3 ways old world leadership needs to change
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3 ways old world leadership needs to change

The new world of work requires a new style of leadership.

The hierarchical, decisive style of years gone by is on the way out. Now, modern leaders are having to adopt a more collaborative and agile approach. 

Here are 3 vital ways old world leaders will have to adjust to the new world of work.

1. Hierarchies will need to be dismantled

Old world leadership was defined by, among other things, a top-down structure. The big boss in the big office led the organisation by doling out orders and the workers carried them out. Information-sharing, development-modelling and decision-making were ultimately carried out a limited number of people.

But today, people everywhere in an organisation are itching to lead regardless of their seniority or job title in an organisation. Newer generations are more expectant. Leaders need to give them the opportunity first, then allow them to prove their worth. All employees at all levels in the organisation need to be informed, enabled and empowered to achieve company goals. 

2. A new approach to career planning will have to be adopted

In years gone by, career trajectories that just went straight up, title to title, were commonplace. But today, offering promotions-based career paths to your people isn’t enough. Leaders need to offer people exciting new skills and experiences on the job.

Our own research found that younger generations value new experiences in their career highly – 41 per cent of people aged 16-34 thought it was important to gain broader experience in their current role. It used to be a matter of “I want this job and title and then I want that job and title”. Now it’s a matter of “I want this experience and then I want this one.”

How exactly do you do this? 

Firstly, you need to know your talent at every level and understand their aspirations and potential. Secondly, you need to ensure line managers have the capability to coach and support. And finally, you need to look at mentoring and even reverse mentoring. It’s an opportunity to share experiences and work in a partnership towards development – not just have someone from another generation tell someone what their career should look like.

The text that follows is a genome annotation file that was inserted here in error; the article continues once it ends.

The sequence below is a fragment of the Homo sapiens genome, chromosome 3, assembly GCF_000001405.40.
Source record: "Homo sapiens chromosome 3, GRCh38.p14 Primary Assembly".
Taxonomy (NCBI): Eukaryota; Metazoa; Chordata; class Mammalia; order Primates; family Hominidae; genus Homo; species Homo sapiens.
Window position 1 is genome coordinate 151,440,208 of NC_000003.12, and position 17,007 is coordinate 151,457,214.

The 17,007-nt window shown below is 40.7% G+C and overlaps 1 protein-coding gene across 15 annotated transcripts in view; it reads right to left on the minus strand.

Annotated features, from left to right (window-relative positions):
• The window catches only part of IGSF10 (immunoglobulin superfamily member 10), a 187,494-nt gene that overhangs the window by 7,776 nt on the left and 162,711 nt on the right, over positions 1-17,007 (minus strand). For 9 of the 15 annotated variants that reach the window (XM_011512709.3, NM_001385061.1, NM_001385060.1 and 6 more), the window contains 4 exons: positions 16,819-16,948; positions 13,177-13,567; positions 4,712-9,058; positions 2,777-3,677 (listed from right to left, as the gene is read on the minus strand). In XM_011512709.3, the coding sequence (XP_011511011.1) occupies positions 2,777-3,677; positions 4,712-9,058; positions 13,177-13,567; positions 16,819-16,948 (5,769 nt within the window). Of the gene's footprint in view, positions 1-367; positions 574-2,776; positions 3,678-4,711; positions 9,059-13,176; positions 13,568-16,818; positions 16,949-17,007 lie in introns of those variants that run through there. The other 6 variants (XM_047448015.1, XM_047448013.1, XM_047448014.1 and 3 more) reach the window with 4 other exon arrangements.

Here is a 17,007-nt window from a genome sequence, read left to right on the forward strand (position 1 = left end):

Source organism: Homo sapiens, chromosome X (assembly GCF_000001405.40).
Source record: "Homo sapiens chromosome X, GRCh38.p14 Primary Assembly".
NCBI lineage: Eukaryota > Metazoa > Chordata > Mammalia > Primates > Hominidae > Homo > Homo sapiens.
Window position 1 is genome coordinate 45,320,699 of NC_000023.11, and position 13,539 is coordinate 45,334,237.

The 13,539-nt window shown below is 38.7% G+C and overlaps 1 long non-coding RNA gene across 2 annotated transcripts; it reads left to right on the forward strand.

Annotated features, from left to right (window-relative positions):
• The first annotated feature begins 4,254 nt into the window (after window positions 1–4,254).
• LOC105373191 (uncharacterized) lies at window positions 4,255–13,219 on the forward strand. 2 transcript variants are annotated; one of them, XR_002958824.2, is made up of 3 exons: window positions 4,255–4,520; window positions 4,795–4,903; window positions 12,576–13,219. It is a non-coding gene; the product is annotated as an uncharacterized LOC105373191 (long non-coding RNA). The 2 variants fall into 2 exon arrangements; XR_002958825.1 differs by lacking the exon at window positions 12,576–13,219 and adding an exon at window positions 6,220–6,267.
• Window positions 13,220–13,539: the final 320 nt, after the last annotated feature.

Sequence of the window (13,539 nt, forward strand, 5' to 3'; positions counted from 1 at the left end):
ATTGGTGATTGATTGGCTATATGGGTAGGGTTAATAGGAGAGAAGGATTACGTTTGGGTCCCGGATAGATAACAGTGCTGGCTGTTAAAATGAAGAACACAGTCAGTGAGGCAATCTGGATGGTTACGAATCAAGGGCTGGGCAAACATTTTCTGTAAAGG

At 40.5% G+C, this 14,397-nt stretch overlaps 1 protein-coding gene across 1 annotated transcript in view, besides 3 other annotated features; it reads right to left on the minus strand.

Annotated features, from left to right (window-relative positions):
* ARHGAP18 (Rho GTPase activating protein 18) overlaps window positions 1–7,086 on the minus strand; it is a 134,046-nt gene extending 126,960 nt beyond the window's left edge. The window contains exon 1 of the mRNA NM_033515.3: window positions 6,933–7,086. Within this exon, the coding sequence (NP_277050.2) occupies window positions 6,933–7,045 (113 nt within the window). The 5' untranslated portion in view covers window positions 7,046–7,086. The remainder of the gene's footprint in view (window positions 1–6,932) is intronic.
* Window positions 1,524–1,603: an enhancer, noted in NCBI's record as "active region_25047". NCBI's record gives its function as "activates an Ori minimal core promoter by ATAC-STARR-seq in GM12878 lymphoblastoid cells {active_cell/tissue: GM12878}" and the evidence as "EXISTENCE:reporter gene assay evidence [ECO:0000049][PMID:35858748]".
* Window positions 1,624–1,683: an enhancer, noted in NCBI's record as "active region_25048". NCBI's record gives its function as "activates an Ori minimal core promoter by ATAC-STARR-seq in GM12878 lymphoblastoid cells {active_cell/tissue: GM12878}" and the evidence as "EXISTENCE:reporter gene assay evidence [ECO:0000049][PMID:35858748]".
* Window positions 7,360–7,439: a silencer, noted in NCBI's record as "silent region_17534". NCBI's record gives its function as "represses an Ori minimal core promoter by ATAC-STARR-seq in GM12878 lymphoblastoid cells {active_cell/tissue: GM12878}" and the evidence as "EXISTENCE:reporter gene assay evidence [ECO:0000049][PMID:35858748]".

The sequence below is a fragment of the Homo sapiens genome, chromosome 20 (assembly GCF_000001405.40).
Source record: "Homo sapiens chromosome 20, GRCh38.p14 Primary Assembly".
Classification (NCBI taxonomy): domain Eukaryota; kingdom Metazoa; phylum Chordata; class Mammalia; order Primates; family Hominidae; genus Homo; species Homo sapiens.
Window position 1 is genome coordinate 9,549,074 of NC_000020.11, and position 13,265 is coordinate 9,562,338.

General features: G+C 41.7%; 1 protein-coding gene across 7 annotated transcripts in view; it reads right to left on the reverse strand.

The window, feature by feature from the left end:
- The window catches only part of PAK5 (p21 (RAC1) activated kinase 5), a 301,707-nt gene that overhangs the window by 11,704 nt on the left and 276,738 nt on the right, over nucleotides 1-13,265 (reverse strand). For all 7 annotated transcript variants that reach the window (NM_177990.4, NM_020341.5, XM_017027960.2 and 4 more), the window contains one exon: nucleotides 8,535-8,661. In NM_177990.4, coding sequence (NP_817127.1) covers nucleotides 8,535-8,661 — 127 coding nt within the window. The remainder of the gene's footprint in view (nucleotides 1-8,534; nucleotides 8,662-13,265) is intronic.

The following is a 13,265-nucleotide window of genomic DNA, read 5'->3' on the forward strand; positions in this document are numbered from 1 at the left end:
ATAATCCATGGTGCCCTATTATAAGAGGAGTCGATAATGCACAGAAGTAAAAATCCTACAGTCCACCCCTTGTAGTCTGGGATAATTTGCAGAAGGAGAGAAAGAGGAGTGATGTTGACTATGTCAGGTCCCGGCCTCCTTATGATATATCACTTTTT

3. Data and collaboration will need to inform decisions

Old world leadership was all about autonomous decision-making. Our research found a common strength among baby boomers is their traditional leadership skills. They’re more decisive, motivating, strategic and persuasive than Generation X and Millennial workers. 

But a new world leader’s approach to challenges and solutions is much different. Rather than rely on their gut instinct, their skill in persuading those around them, or their ability to make tough decisions all by themselves, they’ll collaborate with others. They’ll actively engage the team around them to design a solution. They’ll use data to evaluate their options and inform their decision. 

Successful leaders of any organisation in the new world of work will have to break free from the habits of old world leadership in this regard. They’ll have to be open to not only bringing others into the decision-making process, but also relying on data rather than instinct or experience. Instead of firefighting by focusing on symptoms, they’ll need to actively seek new ways of creating solutions. 

Find out more about leadership in the new world of work here:  

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